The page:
Jim Ramstad was a familiar name in Minnesota politics for many years. A moderate Republican, he won over friends and allies on both sides of the aisle. Something that probably helped him score legislative achievements.

Ramstad also publicly acknowledge struggles in his personal life. Helping people suffering from similar problems as he became a major goal of his. According to MSN, Ramstad passed away on November 5.

Was an outspoken advocate for mental health

Jim Ramstad died at his home. The Boston Globe reports that the cause of death was Parkinson's disease.

Dean Peterson, his former chief of staff, confirmed it. Peterson also had high praise for his former boss. Ramstad 'leaves a legacy of love, service, dignity, and respect,' he said.

At one point in his life, Ramstad might not have been so eulogized. A turning point came for him after an incident at a hotel. There, he caused a scene that led him to be arrested for a drunken disturbance. He had an alcohol-induced blackout and later woke up in a jail cell in South Dakota.

This led Ramstad to seek treatment regarding his drinking. He later said if he hadn't gotten treatment, he wouldn't have survived. Assisting those seeking treatment for addiction and mental health problems became a cornerstone of his career.

Ramstad was a central figure in passing the Mental Health Parity and Addiction Equity Act.

The act expanded access and increased insurance coverage for people seeking treatment for mental health and substance abuse.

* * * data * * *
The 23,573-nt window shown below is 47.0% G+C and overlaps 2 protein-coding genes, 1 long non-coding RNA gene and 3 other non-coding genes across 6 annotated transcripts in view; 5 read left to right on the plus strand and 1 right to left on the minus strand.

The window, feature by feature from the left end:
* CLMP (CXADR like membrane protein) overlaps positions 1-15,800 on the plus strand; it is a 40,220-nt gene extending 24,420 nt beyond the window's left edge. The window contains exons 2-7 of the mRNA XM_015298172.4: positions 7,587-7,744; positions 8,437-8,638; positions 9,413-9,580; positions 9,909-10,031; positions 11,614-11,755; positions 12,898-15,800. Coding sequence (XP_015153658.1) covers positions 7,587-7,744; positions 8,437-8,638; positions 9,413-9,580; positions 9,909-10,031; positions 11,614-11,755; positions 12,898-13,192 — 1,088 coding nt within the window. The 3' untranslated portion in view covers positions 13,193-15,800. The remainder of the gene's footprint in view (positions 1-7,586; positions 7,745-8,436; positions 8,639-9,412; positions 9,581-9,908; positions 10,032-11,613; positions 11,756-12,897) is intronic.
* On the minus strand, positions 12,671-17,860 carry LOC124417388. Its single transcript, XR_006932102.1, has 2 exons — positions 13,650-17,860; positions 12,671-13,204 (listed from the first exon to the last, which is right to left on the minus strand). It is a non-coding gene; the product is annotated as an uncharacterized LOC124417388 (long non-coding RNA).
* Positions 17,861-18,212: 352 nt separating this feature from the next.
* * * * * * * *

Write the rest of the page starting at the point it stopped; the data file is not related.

Ramstad married Kathryn Mitchell in 2005. They would have a daughter, Christen.

Current Minnesota Governor Tim Walz, a Democrat, called Ramstad a mentor and friend. The two had served in the U.S. House of Representatives together.

Former Congressman Erik Paulsen, a Republican, said, 'Jim was about identifying a problem and fixing it.' Paulsen succeeded Ramstad in his House seat after his retirement.

Ramstad served in the House for almost two decades

Jim Ramstad had served in the U.S. Army, attaining the rank of first lieutenant. Afterward, he became a practicing lawyer. Later, he was a legislative aide for the Minnesota House of Representatives.

Ramstad served in the Minnesota Senate beginning in 1981. Initially, he represented the 43rd District. Later, it was changed to the 45th District.

In 1990, Ramstad was elected to the U.S. House of Representatives. He represented Minnesota's 3rd District, located in the Minneapolis region.

He'd be re-elected to the seat eight times.

After retiring from the House, Ramstad considered running for governor of Minnesota. Ultimately, he decided against it. As a private citizen, he worked for the tax consulting firm Alliantgroup.

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